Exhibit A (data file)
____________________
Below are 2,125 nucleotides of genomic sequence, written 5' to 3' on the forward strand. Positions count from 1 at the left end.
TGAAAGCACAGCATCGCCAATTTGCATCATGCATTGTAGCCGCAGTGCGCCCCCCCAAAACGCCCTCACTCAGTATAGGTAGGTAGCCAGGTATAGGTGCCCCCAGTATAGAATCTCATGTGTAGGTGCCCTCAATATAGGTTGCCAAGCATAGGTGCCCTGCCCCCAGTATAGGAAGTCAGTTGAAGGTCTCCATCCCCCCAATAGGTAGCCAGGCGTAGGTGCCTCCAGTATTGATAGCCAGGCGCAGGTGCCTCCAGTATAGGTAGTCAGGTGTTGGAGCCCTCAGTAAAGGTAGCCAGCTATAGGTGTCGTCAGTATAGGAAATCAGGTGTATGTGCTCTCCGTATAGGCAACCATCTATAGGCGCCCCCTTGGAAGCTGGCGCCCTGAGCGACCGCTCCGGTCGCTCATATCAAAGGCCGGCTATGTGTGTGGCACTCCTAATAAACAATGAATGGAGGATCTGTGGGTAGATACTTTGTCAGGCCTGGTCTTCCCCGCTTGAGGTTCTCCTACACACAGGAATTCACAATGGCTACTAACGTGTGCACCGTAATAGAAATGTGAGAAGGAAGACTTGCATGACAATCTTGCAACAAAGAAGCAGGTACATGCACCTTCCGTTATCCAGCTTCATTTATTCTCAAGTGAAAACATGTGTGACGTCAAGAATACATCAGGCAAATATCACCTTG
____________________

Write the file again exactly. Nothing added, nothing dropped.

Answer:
Below are 2,125 nucleotides of genomic sequence, written 5' to 3' on the forward strand. Positions count from 1 at the left end.
TGAAAGCACAGCATCGCCAATTTGCATCATGCATTGTAGCCGCAGTGCGCCCCCCCAAAACGCCCTCACTCAGTATAGGTAGGTAGCCAGGTATAGGTGCCCCCAGTATAGAATCTCATGTGTAGGTGCCCTCAATATAGGTTGCCAAGCATAGGTGCCCTGCCCCCAGTATAGGAAGTCAGTTGAAGGTCTCCATCCCCCCAATAGGTAGCCAGGCGTAGGTGCCTCCAGTATTGATAGCCAGGCGCAGGTGCCTCCAGTATAGGTAGTCAGGTGTTGGAGCCCTCAGTAAAGGTAGCCAGCTATAGGTGTCGTCAGTATAGGAAATCAGGTGTATGTGCTCTCCGTATAGGCAACCATCTATAGGCGCCCCCTTGGAAGCTGGCGCCCTGAGCGACCGCTCCGGTCGCTCATATCAAAGGCCGGCTATGTGTGTGGCACTCCTAATAAACAATGAATGGAGGATCTGTGGGTAGATACTTTGTCAGGCCTGGTCTTCCCCGCTTGAGGTTCTCCTACACACAGGAATTCACAATGGCTACTAACGTGTGCACCGTAATAGAAATGTGAGAAGGAAGACTTGCATGACAATCTTGCAACAAAGAAGCAGGTACATGCACCTTCCGTTATCCAGCTTCATTTATTCTCAAGTGAAAACATGTGTGACGTCAAGAATACATCAGGCAAATATCACCTTG